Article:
In the very first Act, when we see the brothers together by themselves and they discuss their lives and what has been happening to them, Biff invites Happy to go West with him. Happy is certainly willing, and definitely feels attracted to the idea. However, note what he says to Biff eventually:
I gotta show some of those pompous, self-important executives over there that Hap Loman can make the grade. I want to walk into the store the way that [they] walk in. Then I'll go with you, Biff. We'll be together yet, I swear.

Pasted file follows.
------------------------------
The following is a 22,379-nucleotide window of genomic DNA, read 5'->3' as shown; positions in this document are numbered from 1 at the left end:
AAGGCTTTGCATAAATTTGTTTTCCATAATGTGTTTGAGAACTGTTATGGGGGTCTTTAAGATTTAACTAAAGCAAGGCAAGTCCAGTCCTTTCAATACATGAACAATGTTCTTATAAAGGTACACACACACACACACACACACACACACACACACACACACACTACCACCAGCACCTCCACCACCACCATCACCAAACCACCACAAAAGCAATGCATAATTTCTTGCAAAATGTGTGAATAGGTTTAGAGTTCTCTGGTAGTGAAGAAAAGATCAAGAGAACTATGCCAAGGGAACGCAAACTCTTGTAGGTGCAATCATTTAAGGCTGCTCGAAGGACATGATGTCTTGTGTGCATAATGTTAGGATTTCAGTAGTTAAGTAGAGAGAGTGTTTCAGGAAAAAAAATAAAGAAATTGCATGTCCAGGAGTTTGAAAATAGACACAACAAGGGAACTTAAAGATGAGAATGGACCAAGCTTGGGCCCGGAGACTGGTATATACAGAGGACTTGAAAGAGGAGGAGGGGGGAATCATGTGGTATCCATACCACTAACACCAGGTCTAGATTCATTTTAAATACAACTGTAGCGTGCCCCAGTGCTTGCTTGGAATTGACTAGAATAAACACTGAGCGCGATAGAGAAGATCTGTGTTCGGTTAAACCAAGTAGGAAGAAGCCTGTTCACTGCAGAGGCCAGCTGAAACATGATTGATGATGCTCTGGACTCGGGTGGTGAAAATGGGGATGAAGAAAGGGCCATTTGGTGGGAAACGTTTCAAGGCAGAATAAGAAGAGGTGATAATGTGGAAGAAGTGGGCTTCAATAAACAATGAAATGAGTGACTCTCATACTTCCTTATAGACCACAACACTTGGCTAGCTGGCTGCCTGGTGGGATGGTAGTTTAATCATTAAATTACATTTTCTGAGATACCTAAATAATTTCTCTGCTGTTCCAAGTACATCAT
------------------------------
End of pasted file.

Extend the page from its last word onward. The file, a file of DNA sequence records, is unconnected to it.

As the audience watches more of the play, they understand that Happy has swallowed his father's dream that any man can make themselves big in the city if they just have enough drive and commitment. Happy in particular, perhaps because as children Willy clearly favoured Biff, feels a real need to show that he can make a success of himself as Willy would have wanted him to in order to gain his father's approval. It is very tragic that even though Happy would probably be happier out West, his adherence to his father's dream keeps him in the city in a dead end job where he is only able to show his supposed "superiority" to his managers by sleeping with their wives.